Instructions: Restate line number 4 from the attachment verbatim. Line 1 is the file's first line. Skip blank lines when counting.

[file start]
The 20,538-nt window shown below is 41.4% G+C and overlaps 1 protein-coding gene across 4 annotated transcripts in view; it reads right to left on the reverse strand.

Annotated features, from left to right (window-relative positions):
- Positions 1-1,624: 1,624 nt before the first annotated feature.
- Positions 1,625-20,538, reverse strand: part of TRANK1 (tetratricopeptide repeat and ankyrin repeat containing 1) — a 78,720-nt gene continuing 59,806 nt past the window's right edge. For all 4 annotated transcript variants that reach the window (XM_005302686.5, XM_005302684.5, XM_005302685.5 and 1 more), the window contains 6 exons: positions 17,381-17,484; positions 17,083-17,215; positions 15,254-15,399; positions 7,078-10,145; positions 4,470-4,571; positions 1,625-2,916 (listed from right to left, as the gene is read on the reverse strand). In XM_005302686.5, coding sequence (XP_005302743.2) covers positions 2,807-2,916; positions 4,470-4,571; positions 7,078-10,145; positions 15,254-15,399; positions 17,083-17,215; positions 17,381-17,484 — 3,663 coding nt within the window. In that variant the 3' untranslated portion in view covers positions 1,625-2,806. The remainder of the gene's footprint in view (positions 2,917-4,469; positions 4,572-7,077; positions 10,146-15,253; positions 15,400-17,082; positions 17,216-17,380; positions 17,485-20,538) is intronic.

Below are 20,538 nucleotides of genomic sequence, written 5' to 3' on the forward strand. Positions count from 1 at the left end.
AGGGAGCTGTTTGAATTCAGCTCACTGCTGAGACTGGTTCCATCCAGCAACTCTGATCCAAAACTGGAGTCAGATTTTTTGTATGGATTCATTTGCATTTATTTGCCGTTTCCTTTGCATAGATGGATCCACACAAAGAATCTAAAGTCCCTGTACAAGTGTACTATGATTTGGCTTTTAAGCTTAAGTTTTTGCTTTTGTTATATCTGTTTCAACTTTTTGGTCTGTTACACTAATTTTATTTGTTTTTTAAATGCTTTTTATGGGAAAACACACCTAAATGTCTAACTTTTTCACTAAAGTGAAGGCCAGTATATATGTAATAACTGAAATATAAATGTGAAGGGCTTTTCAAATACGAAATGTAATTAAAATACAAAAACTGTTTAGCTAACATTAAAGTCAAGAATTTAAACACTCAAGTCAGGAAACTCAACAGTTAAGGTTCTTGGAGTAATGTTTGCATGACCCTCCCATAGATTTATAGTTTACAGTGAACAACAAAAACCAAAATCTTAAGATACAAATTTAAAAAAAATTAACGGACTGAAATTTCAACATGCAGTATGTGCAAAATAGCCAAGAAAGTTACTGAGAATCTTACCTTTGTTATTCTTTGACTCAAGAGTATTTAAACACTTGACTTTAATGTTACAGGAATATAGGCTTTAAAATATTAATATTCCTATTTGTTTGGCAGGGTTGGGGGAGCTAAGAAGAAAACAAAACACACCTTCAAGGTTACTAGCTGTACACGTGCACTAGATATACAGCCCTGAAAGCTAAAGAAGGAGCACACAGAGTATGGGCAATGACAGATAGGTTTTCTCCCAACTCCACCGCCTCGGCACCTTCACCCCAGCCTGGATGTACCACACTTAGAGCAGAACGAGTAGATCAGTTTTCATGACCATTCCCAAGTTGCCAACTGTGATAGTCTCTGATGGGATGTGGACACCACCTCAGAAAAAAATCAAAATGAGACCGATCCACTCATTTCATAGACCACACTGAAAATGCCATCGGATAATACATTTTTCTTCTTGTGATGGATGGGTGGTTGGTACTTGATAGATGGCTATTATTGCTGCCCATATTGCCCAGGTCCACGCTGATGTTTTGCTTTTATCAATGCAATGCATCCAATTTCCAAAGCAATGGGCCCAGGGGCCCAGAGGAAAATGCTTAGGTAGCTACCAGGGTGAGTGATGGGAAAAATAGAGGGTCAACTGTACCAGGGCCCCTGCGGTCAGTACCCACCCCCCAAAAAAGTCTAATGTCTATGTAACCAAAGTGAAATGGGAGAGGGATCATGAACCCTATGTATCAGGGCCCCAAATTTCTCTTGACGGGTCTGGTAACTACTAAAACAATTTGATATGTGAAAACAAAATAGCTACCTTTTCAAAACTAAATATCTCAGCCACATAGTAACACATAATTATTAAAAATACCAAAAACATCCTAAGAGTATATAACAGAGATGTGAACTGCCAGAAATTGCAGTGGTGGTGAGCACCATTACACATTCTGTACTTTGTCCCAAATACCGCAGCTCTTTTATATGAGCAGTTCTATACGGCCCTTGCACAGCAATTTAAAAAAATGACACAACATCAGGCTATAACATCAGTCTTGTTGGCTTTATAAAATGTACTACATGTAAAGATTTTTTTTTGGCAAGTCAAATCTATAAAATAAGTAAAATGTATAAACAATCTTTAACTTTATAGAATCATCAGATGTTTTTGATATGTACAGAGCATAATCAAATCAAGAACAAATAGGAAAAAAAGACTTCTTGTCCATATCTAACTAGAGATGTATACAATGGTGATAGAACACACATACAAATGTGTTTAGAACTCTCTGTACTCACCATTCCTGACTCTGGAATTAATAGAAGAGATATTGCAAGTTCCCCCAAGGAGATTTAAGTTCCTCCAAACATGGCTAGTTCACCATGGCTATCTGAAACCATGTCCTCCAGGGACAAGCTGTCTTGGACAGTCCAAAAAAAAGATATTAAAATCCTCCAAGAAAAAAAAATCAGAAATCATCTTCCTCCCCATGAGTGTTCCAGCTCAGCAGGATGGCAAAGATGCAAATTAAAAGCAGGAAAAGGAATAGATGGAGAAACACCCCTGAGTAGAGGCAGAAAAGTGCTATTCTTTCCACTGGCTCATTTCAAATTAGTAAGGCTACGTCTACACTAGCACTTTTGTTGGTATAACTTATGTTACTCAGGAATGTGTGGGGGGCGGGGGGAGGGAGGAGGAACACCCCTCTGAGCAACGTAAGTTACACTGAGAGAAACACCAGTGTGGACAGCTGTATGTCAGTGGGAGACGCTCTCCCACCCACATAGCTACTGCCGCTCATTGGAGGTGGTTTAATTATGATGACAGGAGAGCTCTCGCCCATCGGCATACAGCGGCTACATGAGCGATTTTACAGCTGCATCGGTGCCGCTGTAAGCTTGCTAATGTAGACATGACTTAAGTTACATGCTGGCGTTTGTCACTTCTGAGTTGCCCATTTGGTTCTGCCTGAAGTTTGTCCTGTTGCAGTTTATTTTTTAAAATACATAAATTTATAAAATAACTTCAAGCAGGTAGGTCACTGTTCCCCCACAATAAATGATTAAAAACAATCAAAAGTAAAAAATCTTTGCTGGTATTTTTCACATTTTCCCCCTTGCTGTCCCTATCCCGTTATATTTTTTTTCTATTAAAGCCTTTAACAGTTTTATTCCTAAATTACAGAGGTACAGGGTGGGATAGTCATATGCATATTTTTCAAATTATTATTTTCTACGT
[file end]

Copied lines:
- Positions 1,625-20,538, reverse strand: part of TRANK1 (tetratricopeptide repeat and ankyrin repeat containing 1) — a 78,720-nt gene continuing 59,806 nt past the window's right edge. For all 4 annotated transcript variants that reach the window (XM_005302686.5, XM_005302684.5, XM_005302685.5 and 1 more), the window contains 6 exons: positions 17,381-17,484; positions 17,083-17,215; positions 15,254-15,399; positions 7,078-10,145; positions 4,470-4,571; positions 1,625-2,916 (listed from right to left, as the gene is read on the reverse strand). In XM_005302686.5, coding sequence (XP_005302743.2) covers positions 2,807-2,916; positions 4,470-4,571; positions 7,078-10,145; positions 15,254-15,399; positions 17,083-17,215; positions 17,381-17,484 — 3,663 coding nt within the window. In that variant the 3' untranslated portion in view covers positions 1,625-2,806. The remainder of the gene's footprint in view (positions 2,917-4,469; positions 4,572-7,077; positions 10,146-15,253; positions 15,400-17,082; positions 17,216-17,380; positions 17,485-20,538) is intronic.